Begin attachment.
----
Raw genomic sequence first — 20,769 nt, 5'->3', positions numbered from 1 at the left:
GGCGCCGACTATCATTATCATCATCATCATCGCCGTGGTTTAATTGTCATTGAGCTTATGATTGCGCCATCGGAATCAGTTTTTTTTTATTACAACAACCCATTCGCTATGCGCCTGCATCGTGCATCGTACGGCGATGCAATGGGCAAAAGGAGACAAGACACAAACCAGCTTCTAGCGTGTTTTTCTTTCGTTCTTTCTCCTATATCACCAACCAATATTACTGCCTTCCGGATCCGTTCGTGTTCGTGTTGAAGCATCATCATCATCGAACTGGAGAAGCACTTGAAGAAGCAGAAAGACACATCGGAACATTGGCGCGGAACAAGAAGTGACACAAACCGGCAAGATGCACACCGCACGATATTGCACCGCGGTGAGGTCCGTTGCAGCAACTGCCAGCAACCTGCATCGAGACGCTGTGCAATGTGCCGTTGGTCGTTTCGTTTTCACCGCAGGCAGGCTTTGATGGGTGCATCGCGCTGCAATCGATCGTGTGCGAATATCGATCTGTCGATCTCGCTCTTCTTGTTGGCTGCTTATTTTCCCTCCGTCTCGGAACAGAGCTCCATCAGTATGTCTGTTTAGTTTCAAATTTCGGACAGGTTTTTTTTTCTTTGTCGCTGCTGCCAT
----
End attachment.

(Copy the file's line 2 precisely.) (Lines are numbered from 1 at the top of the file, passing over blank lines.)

GGCGCCGACTATCATTATCATCATCATCATCGCCGTGGTTTAATTGTCATTGAGCTTATGATTGCGCCATCGGAATCAGTTTTTTTTTATTACAACAACCCATTCGCTATGCGCCTGCATCGTGCATCGTACGGCGATGCAATGGGCAAAAGGAGACAAGACACAAACCAGCTTCTAGCGTGTTTTTCTTTCGTTCTTTCTCCTATATCACCAACCAATATTACTGCCTTCCGGATCCGTTCGTGTTCGTGTTGAAGCATCATCATCATCGAACTGGAGAAGCACTTGAAGAAGCAGAAAGACACATCGGAACATTGGCGCGGAACAAGAAGTGACACAAACCGGCAAGATGCACACCGCACGATATTGCACCGCGGTGAGGTCCGTTGCAGCAACTGCCAGCAACCTGCATCGAGACGCTGTGCAATGTGCCGTTGGTCGTTTCGTTTTCACCGCAGGCAGGCTTTGATGGGTGCATCGCGCTGCAATCGATCGTGTGCGAATATCGATCTGTCGATCTCGCTCTTCTTGTTGGCTGCTTATTTTCCCTCCGTCTCGGAACAGAGCTCCATCAGTATGTCTGTTTAGTTTCAAATTTCGGACAGGTTTTTTTTTCTTTGTCGCTGCTGCCAT